With some ballyhoo last spring, the startup of Integro was announced by three former top Marsh brokerage executives. The new firm, with the backing of more than $300 million in equity capital, began an aggressive effort to recruit and hire some of the most experienced and talented brokers in the business.
Integro attracted brokers from all the large firms, but most joined up from Marsh, probably because of top management's longtime ties to the firm and the cutbacks at Marsh that followed the investigations, charges and eventual settlement with New York Attorney General Eliot Spitzer.
Integro's stated market--the largest and most complex risks--overlaps the market of the three biggest brokers. Since Integro started, there have been ongoing announcements of impressive new hires and, on the street, rumors of enormous signing bonuses abound. Publicly, the top executives say they expect to have nearly 500 employees on board by their first anniversary and, to date, they're about halfway to that goal.
If the brokerage business is built on long-term relationships with individual brokers, then Integro's business should be booming. But startups are risky, and it takes time to change existing broker relationships. Dozens of risk managers interviewed for this project expressed substantial skepticism about Integro. For example, the chief risk officer at one of the largest U.S. manufacturers, who has met with brokers from Integro, said he was taking a wait-and-see posture with the firm. "I can't go to my management and tell them we're putting some of our key risks in the hands of a startup," he said. "I'd give them another two years, and then maybe we can talk about seriously looking at what they have to offer."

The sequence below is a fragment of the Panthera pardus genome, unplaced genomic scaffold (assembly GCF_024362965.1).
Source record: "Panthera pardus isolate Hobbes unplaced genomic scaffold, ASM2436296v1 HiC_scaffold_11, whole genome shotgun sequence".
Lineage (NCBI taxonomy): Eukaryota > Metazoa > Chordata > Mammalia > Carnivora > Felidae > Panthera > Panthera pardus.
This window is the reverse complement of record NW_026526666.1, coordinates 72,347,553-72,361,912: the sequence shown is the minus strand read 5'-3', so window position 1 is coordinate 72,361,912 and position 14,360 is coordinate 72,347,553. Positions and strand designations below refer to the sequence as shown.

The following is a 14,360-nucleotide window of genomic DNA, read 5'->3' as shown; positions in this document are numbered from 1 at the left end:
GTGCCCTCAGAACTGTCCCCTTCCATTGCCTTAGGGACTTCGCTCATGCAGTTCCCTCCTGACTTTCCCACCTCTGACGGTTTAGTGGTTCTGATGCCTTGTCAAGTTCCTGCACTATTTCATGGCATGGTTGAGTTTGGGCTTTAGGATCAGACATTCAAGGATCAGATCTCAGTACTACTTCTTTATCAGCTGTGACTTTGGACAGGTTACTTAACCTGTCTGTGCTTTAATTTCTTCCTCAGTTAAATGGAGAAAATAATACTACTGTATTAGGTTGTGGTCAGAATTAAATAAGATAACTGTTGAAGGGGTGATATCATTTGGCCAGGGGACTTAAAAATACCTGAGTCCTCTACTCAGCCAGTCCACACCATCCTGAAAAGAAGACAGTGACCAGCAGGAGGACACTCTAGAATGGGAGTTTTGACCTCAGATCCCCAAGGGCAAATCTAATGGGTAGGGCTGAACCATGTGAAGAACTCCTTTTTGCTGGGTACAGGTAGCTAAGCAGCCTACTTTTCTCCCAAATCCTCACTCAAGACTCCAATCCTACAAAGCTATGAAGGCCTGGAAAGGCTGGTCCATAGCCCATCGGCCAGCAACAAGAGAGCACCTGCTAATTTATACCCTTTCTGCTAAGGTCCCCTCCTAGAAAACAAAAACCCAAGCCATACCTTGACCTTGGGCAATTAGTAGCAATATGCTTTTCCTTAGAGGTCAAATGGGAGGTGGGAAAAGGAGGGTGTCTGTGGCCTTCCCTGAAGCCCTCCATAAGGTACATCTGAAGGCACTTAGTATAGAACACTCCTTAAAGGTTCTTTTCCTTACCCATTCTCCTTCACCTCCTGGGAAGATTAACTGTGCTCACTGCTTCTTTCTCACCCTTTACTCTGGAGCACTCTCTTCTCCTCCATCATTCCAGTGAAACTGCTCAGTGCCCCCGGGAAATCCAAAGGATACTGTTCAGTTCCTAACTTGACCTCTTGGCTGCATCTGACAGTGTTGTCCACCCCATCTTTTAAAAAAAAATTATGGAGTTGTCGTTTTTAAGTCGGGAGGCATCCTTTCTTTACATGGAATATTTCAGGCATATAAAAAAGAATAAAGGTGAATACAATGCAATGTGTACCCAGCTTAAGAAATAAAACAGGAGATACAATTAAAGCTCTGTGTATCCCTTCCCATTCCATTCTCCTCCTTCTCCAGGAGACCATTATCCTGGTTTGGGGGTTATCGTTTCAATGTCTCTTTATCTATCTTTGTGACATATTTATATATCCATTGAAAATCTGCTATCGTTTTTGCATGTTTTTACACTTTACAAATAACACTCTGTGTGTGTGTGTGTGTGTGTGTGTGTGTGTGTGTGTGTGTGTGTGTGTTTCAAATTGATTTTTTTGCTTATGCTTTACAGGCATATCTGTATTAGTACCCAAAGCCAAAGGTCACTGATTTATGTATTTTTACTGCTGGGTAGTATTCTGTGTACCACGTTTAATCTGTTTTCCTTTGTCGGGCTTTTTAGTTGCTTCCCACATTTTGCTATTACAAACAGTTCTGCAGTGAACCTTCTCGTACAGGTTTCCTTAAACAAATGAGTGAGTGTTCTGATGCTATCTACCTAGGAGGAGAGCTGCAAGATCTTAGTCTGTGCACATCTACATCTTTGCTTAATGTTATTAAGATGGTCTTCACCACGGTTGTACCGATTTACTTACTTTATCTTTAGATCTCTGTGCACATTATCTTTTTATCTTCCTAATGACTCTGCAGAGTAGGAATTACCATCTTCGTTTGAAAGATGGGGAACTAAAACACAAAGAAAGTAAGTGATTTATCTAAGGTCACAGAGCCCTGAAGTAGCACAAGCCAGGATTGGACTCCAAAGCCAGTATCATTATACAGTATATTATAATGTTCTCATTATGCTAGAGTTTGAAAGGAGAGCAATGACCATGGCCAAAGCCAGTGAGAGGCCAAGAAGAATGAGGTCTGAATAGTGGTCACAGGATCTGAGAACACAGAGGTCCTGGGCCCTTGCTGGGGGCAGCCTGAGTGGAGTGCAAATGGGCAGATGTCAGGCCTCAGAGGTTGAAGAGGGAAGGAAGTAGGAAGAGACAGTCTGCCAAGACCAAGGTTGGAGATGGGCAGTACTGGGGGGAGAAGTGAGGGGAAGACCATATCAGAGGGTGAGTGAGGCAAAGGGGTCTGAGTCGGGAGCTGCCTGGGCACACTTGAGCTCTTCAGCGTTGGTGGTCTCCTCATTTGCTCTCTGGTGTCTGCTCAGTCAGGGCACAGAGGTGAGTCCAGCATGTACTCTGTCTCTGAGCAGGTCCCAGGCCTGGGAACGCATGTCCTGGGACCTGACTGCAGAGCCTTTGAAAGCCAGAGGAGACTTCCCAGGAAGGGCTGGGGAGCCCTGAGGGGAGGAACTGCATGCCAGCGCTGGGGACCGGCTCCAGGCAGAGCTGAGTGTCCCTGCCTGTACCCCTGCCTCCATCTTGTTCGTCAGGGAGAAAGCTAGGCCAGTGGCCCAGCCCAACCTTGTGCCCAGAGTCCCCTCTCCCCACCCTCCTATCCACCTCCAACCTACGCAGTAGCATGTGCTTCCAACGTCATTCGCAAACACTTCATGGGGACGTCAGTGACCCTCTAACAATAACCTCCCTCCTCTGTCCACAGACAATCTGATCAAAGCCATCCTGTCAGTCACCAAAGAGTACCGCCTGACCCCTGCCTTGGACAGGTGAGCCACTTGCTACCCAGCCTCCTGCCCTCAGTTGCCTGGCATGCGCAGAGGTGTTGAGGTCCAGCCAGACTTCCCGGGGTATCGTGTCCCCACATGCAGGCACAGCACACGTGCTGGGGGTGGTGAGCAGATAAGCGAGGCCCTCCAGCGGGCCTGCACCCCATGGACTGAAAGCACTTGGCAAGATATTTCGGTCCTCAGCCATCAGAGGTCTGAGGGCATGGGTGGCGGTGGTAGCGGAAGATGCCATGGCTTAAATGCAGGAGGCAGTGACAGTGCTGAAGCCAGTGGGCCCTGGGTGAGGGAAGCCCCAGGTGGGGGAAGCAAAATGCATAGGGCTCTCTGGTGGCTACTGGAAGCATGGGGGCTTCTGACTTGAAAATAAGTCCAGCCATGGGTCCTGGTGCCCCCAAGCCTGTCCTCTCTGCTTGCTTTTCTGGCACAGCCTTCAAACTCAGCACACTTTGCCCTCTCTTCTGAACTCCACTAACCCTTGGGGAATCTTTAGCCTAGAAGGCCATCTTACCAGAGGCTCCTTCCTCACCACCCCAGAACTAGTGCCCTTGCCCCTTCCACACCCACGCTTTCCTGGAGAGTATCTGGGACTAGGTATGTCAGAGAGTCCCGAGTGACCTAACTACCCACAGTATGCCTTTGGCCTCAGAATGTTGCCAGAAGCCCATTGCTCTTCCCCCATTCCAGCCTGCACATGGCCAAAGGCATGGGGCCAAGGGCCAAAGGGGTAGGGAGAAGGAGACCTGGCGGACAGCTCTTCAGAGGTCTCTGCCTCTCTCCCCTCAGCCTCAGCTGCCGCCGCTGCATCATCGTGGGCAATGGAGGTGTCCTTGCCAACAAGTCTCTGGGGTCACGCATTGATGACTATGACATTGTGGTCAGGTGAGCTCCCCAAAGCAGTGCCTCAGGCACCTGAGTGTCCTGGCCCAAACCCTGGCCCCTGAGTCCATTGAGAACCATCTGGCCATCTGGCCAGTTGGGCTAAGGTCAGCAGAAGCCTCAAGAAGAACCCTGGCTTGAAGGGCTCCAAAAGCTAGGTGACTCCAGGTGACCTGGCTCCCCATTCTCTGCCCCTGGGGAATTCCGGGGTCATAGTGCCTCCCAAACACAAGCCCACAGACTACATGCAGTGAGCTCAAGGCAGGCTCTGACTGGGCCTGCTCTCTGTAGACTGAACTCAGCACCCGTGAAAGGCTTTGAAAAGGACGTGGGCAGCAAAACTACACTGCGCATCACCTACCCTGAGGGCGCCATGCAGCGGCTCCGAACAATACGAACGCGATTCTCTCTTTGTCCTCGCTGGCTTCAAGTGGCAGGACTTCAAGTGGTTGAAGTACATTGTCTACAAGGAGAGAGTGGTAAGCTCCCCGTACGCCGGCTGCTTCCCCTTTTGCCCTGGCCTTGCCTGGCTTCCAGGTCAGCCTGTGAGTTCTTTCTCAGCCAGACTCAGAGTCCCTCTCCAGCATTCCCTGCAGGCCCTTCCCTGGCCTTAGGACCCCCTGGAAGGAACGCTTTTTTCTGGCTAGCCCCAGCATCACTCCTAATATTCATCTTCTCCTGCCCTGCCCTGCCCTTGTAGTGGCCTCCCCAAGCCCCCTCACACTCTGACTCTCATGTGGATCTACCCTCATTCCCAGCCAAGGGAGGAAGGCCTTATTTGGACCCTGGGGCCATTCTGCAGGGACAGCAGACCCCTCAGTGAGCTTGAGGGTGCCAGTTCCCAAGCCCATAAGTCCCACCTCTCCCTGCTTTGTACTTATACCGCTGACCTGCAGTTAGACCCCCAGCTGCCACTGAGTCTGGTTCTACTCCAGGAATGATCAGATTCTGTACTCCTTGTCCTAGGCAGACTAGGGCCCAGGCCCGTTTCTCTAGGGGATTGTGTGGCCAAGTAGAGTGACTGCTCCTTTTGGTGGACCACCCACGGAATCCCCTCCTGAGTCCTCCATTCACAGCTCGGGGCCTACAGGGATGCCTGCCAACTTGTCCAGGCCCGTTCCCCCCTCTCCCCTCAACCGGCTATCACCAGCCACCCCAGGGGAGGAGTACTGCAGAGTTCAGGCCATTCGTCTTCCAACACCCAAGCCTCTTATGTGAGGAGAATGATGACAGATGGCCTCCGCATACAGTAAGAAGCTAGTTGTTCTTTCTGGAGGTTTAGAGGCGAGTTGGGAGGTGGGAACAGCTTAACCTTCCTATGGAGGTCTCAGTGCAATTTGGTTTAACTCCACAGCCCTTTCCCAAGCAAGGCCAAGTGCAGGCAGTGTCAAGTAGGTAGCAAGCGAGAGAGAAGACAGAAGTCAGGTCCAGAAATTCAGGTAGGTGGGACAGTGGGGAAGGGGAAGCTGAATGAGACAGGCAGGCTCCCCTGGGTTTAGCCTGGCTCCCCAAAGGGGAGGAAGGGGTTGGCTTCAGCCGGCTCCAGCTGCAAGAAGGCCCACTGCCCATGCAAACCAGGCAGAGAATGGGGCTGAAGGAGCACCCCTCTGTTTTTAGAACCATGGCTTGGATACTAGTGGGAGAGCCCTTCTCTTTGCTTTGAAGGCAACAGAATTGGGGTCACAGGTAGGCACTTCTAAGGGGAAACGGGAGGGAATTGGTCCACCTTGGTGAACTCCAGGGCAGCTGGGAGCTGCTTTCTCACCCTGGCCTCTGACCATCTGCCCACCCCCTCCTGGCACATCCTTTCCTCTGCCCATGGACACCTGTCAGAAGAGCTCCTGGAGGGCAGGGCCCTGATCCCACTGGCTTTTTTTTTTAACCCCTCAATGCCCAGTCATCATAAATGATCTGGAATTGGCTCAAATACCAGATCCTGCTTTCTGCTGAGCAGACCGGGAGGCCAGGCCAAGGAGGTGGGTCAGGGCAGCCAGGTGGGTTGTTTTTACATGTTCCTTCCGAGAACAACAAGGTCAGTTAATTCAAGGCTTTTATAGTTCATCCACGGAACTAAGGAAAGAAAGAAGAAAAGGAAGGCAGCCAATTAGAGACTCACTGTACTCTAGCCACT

Almost all the risk managers interviewed confirmed that there have been some substantial changes in how their companies do business today compared with just a few years ago. Many remain happy and devoted to brokers who have worked with them for many years. Transparency in billing is critical, and there is still concern about past problems at Marsh, probably because risk managers at large companies report to top management and the board of directors. Most companies now have more than one broker and divide the business by expertise. One broker might handle significant D&O risks while another may handle the property placements. That may open up opportunities for Integro.
In the research for this project, risk managers often mentioned Integro brokers when assessing the community of brokers in their industry practice area. But most risk managers felt uncomfortable or refused to endorse any Integro broker as a "Power Broker" until the firm has been in business for a few more years. Meanwhile, a number of smaller firms, like Beecher Carlson, Lockton and Arthur J. Gallagher, seem to be benefiting from the upheaval in the brokerage community, gaining both business and adding key brokers to their staffs.
One risk manager summed up the attitude toward Integro, "They've got some great people there, but I can't take that kind of a risk even if their people are the absolute best in the business."
February 1, 2006
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